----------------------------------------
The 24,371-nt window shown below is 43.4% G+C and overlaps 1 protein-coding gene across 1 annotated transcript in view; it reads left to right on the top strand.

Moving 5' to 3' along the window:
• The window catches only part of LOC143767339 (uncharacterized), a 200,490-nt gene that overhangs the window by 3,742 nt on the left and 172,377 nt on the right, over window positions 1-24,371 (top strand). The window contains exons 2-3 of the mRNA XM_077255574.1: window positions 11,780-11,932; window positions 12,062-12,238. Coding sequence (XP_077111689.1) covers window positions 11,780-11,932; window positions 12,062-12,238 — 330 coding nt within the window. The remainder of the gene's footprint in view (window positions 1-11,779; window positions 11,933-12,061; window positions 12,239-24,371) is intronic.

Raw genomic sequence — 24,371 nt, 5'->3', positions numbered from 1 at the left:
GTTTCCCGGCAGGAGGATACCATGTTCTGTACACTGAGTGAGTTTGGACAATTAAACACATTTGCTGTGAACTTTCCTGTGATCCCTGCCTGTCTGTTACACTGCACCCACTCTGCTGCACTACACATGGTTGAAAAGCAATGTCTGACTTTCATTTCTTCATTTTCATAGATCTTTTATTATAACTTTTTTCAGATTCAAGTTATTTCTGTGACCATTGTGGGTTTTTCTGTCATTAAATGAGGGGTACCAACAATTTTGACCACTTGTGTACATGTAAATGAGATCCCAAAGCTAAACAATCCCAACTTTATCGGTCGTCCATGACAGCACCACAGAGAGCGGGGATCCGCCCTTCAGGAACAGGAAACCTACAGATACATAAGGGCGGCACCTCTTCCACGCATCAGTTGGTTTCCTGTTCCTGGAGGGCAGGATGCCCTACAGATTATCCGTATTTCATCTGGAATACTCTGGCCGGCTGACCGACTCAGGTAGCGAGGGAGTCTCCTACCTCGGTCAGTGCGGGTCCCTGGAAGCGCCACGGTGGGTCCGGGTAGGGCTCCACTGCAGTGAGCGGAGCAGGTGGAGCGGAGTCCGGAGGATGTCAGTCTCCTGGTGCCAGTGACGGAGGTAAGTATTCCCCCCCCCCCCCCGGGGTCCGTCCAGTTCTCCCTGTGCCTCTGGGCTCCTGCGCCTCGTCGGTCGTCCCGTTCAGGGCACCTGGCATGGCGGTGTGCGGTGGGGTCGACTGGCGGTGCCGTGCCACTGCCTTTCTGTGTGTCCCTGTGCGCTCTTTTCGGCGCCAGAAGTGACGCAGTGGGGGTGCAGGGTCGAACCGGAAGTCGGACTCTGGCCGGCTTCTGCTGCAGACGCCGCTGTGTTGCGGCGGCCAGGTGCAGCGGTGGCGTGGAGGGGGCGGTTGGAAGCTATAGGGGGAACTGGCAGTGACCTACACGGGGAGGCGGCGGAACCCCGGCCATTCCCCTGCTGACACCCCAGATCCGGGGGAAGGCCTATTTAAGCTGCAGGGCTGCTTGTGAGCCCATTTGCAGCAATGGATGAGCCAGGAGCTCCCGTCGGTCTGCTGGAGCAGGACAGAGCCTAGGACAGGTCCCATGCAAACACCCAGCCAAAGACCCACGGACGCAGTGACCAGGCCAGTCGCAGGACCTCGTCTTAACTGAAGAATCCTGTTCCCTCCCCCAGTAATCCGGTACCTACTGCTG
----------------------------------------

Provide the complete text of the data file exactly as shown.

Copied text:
The 24,371-nt window shown below is 43.4% G+C and overlaps 1 protein-coding gene across 1 annotated transcript in view; it reads left to right on the top strand.

Moving 5' to 3' along the window:
• The window catches only part of LOC143767339 (uncharacterized), a 200,490-nt gene that overhangs the window by 3,742 nt on the left and 172,377 nt on the right, over window positions 1-24,371 (top strand). The window contains exons 2-3 of the mRNA XM_077255574.1: window positions 11,780-11,932; window positions 12,062-12,238. Coding sequence (XP_077111689.1) covers window positions 11,780-11,932; window positions 12,062-12,238 — 330 coding nt within the window. The remainder of the gene's footprint in view (window positions 1-11,779; window positions 11,933-12,061; window positions 12,239-24,371) is intronic.

Raw genomic sequence — 24,371 nt, 5'->3', positions numbered from 1 at the left:
GTTTCCCGGCAGGAGGATACCATGTTCTGTACACTGAGTGAGTTTGGACAATTAAACACATTTGCTGTGAACTTTCCTGTGATCCCTGCCTGTCTGTTACACTGCACCCACTCTGCTGCACTACACATGGTTGAAAAGCAATGTCTGACTTTCATTTCTTCATTTTCATAGATCTTTTATTATAACTTTTTTCAGATTCAAGTTATTTCTGTGACCATTGTGGGTTTTTCTGTCATTAAATGAGGGGTACCAACAATTTTGACCACTTGTGTACATGTAAATGAGATCCCAAAGCTAAACAATCCCAACTTTATCGGTCGTCCATGACAGCACCACAGAGAGCGGGGATCCGCCCTTCAGGAACAGGAAACCTACAGATACATAAGGGCGGCACCTCTTCCACGCATCAGTTGGTTTCCTGTTCCTGGAGGGCAGGATGCCCTACAGATTATCCGTATTTCATCTGGAATACTCTGGCCGGCTGACCGACTCAGGTAGCGAGGGAGTCTCCTACCTCGGTCAGTGCGGGTCCCTGGAAGCGCCACGGTGGGTCCGGGTAGGGCTCCACTGCAGTGAGCGGAGCAGGTGGAGCGGAGTCCGGAGGATGTCAGTCTCCTGGTGCCAGTGACGGAGGTAAGTATTCCCCCCCCCCCCCCGGGGTCCGTCCAGTTCTCCCTGTGCCTCTGGGCTCCTGCGCCTCGTCGGTCGTCCCGTTCAGGGCACCTGGCATGGCGGTGTGCGGTGGGGTCGACTGGCGGTGCCGTGCCACTGCCTTTCTGTGTGTCCCTGTGCGCTCTTTTCGGCGCCAGAAGTGACGCAGTGGGGGTGCAGGGTCGAACCGGAAGTCGGACTCTGGCCGGCTTCTGCTGCAGACGCCGCTGTGTTGCGGCGGCCAGGTGCAGCGGTGGCGTGGAGGGGGCGGTTGGAAGCTATAGGGGGAACTGGCAGTGACCTACACGGGGAGGCGGCGGAACCCCGGCCATTCCCCTGCTGACACCCCAGATCCGGGGGAAGGCCTATTTAAGCTGCAGGGCTGCTTGTGAGCCCATTTGCAGCAATGGATGAGCCAGGAGCTCCCGTCGGTCTGCTGGAGCAGGACAGAGCCTAGGACAGGTCCCATGCAAACACCCAGCCAAAGACCCACGGACGCAGTGACCAGGCCAGTCGCAGGACCTCGTCTTAACTGAAGAATCCTGTTCCCTCCCCCAGTAATCCGGTACCTACTGCTG